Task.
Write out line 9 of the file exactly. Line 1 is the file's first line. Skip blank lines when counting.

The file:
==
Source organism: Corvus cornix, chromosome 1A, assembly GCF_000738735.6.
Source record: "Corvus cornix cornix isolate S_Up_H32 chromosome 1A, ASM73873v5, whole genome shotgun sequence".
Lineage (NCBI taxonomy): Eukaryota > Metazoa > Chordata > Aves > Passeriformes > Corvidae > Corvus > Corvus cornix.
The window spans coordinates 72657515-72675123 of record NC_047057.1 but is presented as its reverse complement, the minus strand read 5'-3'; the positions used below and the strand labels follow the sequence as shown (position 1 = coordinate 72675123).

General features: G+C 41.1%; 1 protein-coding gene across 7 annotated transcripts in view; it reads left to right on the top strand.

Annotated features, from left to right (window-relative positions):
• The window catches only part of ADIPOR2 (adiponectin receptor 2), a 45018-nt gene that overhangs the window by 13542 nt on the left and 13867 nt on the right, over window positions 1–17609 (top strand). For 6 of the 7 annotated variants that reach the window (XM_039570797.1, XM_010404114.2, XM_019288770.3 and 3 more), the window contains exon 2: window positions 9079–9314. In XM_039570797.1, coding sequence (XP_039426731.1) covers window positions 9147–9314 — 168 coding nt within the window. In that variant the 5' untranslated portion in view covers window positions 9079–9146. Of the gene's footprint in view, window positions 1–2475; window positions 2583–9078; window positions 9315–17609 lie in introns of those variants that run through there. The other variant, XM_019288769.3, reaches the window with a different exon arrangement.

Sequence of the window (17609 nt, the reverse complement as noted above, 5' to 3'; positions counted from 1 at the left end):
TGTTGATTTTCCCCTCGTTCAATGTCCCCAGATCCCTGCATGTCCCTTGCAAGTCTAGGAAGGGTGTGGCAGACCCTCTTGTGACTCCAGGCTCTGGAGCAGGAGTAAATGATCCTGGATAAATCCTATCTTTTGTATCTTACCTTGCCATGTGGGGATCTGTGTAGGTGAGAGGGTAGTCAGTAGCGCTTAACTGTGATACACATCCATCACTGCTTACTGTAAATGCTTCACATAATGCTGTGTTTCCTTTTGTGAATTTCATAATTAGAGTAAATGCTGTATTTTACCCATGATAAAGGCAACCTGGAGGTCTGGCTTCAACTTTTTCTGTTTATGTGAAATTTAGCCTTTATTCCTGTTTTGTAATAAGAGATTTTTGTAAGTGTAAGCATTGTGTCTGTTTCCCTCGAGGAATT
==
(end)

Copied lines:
TGTTGATTTTCCCCTCGTTCAATGTCCCCAGATCCCTGCATGTCCCTTGCAAGTCTAGGAAGGGTGTGGCAGACCCTCTTGTGACTCCAGGCTCTGGAGCAGGAGTAAATGATCCTGGATAAATCCTATCTTTTGTATCTTACCTTGCCATGTGGGGATCTGTGTAGGTGAGAGGGTAGTCAGTAGCGCTTAACTGTGATACACATCCATCACTGCTTACTGTAAATGCTTCACATAATGCTGTGTTTCCTTTTGTGAATTTCATAATTAGAGTAAATGCTGTATTTTACCCATGATAAAGGCAACCTGGAGGTCTGGCTTCAACTTTTTCTGTTTATGTGAAATTTAGCCTTTATTCCTGTTTTGTAATAAGAGATTTTTGTAAGTGTAAGCATTGTGTCTGTTTCCCTCGAGGAATT